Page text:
Pin the Miter Before Nailing the Outside
In a perfect world, you could nail the trim flat to the wall and the miter would look great. But in reality, minor variations in level between the jamb and the wall often interfere. To solve this problem, start by pinning the inside edge of the trim, making sure the miter joint is pressed tight together. Then, while the miter is still tight, drive a pair of brads through the outside corners at opposite angles to pin it.
Shim Behind the Miter
If there's a slight gap between the molding and the wall, don't press the trim tight to the wall and nail it; the miter joint might open up. Instead, slip a thin shim between the molding and the wall. Then nail the outside edge of the trim. If the gap and shim are visible, fill the crack with caulk before painting.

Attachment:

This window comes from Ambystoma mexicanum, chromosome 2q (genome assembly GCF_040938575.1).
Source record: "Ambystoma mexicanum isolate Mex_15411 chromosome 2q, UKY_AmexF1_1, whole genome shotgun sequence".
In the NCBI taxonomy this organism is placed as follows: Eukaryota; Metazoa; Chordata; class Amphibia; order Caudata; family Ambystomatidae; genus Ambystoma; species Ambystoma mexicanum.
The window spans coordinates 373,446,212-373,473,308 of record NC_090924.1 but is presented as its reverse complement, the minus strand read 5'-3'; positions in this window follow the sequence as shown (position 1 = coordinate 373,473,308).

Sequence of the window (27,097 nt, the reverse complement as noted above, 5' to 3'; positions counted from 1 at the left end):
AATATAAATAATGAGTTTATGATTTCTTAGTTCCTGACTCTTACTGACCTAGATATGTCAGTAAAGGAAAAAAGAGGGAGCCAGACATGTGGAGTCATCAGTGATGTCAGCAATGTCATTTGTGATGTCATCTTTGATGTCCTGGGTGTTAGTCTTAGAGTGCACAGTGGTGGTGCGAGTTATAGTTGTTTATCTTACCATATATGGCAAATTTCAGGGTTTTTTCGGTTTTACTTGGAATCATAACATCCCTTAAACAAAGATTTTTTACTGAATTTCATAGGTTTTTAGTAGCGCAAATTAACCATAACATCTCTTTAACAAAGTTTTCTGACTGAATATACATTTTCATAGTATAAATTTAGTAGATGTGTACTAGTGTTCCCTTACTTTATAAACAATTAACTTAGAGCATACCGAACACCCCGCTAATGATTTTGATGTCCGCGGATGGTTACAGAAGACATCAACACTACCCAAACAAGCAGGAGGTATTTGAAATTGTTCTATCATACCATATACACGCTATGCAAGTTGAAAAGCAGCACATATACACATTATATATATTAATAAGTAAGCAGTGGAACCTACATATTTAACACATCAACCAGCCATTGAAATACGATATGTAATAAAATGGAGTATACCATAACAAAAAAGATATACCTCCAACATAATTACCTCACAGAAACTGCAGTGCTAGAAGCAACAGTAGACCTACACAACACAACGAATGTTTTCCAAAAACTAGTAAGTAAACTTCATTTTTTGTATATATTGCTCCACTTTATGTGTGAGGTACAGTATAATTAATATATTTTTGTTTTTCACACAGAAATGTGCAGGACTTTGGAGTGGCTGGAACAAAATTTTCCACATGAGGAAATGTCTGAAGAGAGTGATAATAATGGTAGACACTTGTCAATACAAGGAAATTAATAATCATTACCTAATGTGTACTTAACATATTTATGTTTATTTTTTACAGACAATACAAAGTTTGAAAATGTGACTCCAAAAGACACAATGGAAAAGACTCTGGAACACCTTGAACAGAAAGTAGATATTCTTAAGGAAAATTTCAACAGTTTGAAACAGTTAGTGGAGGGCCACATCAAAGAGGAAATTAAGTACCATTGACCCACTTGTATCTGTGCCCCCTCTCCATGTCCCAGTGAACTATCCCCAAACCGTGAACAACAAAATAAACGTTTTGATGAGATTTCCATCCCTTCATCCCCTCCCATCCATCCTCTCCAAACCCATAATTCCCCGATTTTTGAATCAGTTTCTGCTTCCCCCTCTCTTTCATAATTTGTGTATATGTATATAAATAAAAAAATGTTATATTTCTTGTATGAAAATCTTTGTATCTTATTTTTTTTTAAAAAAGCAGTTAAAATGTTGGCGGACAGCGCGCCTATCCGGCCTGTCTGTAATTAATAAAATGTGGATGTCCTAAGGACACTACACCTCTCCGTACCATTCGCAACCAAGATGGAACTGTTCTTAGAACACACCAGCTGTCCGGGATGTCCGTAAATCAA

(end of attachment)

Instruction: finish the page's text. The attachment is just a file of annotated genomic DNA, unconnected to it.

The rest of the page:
Brad Nailer Helper
Holding trim in place to mark it for length is faster and more accurate than measuring. But that's not easy to do with long pieces of trim. When you're cutting miters and need to hold the end of a long piece of casing in place while you mark the far end, just pin it with your brad nailer. It doesn't take much. If you're putting up 3/8-in.-thick trim, just tack it with a 1-in. brad. After marking, pull the molding loose. You'll have to pull the nail and fill one extra nail hole in the trim.